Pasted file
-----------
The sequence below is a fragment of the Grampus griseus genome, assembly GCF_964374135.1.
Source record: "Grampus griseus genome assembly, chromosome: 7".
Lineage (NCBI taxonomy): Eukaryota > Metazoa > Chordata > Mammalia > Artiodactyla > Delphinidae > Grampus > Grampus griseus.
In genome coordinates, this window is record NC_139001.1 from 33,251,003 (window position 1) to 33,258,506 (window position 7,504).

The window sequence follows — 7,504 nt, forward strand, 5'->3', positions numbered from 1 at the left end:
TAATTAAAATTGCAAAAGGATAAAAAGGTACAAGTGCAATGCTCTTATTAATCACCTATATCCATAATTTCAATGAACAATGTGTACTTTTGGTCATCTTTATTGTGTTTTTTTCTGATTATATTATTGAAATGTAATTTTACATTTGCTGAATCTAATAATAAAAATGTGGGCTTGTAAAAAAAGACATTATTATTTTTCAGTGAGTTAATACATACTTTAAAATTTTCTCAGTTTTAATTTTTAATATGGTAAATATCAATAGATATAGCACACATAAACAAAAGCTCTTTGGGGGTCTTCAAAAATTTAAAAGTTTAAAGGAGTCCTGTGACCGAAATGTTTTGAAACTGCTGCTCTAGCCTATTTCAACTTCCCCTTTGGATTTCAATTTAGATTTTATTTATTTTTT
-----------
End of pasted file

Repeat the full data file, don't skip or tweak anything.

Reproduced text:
The sequence below is a fragment of the Grampus griseus genome, assembly GCF_964374135.1.
Source record: "Grampus griseus genome assembly, chromosome: 7".
Lineage (NCBI taxonomy): Eukaryota > Metazoa > Chordata > Mammalia > Artiodactyla > Delphinidae > Grampus > Grampus griseus.
In genome coordinates, this window is record NC_139001.1 from 33,251,003 (window position 1) to 33,258,506 (window position 7,504).

The window sequence follows — 7,504 nt, forward strand, 5'->3', positions numbered from 1 at the left end:
TAATTAAAATTGCAAAAGGATAAAAAGGTACAAGTGCAATGCTCTTATTAATCACCTATATCCATAATTTCAATGAACAATGTGTACTTTTGGTCATCTTTATTGTGTTTTTTTCTGATTATATTATTGAAATGTAATTTTACATTTGCTGAATCTAATAATAAAAATGTGGGCTTGTAAAAAAAGACATTATTATTTTTCAGTGAGTTAATACATACTTTAAAATTTTCTCAGTTTTAATTTTTAATATGGTAAATATCAATAGATATAGCACACATAAACAAAAGCTCTTTGGGGGTCTTCAAAAATTTAAAAGTTTAAAGGAGTCCTGTGACCGAAATGTTTTGAAACTGCTGCTCTAGCCTATTTCAACTTCCCCTTTGGATTTCAATTTAGATTTTATTTATTTTTT